Sony is working hard to keep its image sensor supremacy. The company is planning to show off two new image sensors at the 2019 International Electronic Devices Meeting (IEDM) that should have photographers excited: a 3-layer organic image sensor that will require no demosaicing, and “the world’s first all PDAF CMOS image sensor.”
According to Image Sensor World, both of the new sensors were briefly described in the IEDM 2019 program, which was published a few weeks early by accident. According to that program, Sony will be showing off several new sensors, including a quad-bayer 1/2-inch 48MP “All-PDAF” CMOS chip and an organic “Three-layer Stacked Color Image Sensor.”
The 48MP quad-bayer chip is described as a “world’s first” that will allow for high-resolution capture and HDR function, with AF working as low as 1 lux:
We created the world’s first all PDAF CMOS image sensor using 2×2 on-chip lens architecture. That had 1/2 inch 48M pixels with 0.8µm Quad Bayer coding for high resolution and HDR function, and all PDAF pixels achieved a minimum AF illuminance level of 1 lux.
And the organic sensor will allegedly fix the “false color problem” since there is no need for demosaicing—you simply have one layer for red, one for green and one for blue.
A three-layer stacked color image sensor was formed using an organic film. The sensor decreases the false color problem as it dose not require demosaicing. Furthermore, with the 2.0-μm pixel image sensor, improved spectral characteristics owing to green adsorption by the organic film above the red/blue photodiode, were successfully demonstrated.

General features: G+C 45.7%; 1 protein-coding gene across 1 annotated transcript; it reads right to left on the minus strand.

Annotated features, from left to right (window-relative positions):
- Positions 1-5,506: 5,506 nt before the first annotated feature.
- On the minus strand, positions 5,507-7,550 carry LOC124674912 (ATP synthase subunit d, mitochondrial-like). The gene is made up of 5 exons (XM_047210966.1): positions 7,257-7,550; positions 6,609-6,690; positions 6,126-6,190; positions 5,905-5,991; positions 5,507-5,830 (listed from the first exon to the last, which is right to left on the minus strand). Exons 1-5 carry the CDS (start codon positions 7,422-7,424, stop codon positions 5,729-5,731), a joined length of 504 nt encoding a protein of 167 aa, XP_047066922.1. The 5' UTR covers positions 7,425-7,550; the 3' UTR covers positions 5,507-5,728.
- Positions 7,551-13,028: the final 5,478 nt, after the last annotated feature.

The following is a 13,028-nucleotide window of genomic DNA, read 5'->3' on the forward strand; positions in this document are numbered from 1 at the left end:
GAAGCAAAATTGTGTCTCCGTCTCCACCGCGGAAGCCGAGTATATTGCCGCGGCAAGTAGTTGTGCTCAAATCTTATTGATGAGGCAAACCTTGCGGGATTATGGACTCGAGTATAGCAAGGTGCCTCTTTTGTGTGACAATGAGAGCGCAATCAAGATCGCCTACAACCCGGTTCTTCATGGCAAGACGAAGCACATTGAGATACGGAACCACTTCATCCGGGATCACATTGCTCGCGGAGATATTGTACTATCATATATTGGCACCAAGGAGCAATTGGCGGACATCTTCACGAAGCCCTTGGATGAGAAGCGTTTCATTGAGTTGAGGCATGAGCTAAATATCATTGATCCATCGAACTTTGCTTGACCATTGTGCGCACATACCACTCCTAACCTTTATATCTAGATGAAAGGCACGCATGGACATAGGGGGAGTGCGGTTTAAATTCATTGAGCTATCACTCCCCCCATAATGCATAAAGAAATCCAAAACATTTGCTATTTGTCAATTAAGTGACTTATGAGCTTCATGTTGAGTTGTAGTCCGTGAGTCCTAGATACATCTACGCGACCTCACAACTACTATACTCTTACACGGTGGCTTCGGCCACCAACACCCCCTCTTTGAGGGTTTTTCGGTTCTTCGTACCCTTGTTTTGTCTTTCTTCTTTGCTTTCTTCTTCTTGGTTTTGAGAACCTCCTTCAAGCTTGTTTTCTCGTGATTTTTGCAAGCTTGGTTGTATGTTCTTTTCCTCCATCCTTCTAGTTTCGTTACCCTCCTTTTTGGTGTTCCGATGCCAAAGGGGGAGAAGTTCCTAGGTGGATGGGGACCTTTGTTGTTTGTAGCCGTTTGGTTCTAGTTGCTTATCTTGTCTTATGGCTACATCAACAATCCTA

While both of these sensors are quite small by traditional camera standards—the quad-bayer uses 0.8um pixels and the organic sensor has 2um pixels—the technology that Sony is working on could have a huge impact on traditional photography if and when its ported to Sony’s MFT, APS-C and full-frame chips.
The all-PDAF sensor seems to be a Sony first, but it’s worth noting that other brands are already working on Organic image sensors. In fact, Panasonic just debuted the world’s first 8K organic chip at IBC 2019.
To find out more about the image sensors that will be presented at IEDM 2019—including several interesting chips from Samsung as well—head over to Image Sensor World.
(via Sony Alpha Rumors)